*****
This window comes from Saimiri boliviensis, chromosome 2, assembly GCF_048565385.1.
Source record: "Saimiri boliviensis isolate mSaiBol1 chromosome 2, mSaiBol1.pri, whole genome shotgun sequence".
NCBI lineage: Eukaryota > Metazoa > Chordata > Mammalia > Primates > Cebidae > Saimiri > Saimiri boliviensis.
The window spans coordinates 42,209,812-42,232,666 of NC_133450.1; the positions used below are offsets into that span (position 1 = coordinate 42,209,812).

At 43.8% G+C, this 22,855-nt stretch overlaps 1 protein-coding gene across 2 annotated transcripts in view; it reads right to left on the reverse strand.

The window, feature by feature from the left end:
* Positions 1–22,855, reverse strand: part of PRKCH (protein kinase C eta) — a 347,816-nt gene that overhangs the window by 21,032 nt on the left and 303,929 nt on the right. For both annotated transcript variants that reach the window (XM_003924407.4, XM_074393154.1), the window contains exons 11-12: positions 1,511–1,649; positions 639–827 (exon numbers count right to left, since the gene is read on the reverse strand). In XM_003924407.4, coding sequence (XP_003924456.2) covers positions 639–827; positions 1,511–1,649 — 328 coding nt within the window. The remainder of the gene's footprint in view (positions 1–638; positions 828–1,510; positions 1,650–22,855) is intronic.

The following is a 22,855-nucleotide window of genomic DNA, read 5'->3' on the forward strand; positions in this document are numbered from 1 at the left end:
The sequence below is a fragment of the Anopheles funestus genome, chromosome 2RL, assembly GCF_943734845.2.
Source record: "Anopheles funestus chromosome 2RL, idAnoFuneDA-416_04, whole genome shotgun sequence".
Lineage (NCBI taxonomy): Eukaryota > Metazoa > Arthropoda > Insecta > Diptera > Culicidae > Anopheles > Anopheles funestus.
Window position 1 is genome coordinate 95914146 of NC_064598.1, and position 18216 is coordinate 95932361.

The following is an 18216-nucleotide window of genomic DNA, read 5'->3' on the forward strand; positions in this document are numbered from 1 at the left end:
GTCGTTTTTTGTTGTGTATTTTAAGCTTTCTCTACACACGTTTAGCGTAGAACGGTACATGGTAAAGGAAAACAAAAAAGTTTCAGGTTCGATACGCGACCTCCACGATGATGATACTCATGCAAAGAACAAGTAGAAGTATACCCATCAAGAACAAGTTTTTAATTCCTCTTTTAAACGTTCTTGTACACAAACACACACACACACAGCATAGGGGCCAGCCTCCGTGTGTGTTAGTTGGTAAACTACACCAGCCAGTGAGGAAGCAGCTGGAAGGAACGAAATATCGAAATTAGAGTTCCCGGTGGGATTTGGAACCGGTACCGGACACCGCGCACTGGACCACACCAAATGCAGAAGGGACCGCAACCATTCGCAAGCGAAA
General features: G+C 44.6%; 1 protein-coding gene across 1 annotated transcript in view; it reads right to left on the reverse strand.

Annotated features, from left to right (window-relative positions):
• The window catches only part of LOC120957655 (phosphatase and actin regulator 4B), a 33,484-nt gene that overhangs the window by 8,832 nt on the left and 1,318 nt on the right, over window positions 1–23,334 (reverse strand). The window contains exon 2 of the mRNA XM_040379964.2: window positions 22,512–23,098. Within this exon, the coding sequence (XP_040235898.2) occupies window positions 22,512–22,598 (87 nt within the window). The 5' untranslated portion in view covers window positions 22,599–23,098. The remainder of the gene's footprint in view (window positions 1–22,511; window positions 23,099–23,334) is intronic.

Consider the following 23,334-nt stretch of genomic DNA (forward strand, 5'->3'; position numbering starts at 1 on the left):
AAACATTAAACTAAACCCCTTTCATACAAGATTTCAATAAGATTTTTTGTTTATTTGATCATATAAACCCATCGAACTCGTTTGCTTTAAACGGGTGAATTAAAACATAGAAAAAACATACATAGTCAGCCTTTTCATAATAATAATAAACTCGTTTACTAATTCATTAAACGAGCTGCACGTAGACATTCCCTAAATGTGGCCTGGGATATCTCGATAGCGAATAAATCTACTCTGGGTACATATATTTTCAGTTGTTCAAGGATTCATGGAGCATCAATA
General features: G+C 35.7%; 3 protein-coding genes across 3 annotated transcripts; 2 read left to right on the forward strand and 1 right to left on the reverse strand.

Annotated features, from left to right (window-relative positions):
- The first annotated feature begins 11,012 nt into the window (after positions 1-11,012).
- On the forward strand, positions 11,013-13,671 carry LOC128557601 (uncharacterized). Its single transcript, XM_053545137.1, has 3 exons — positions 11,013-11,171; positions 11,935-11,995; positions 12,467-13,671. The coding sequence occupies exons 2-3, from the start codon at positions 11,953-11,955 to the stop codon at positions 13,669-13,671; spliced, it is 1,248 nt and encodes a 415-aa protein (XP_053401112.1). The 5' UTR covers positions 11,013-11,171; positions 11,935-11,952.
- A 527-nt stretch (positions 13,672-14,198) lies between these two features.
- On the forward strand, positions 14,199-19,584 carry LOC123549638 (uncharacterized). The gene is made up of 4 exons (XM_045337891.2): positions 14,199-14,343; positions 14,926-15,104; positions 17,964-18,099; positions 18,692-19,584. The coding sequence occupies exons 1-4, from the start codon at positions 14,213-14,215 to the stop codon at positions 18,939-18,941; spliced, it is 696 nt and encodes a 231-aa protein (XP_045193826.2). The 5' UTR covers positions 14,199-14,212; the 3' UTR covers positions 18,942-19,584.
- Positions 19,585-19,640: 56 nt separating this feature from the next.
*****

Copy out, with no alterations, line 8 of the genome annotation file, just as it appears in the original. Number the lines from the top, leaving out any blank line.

The following is a 22,855-nucleotide window of genomic DNA, read 5'->3' on the forward strand; positions in this document are numbered from 1 at the left end: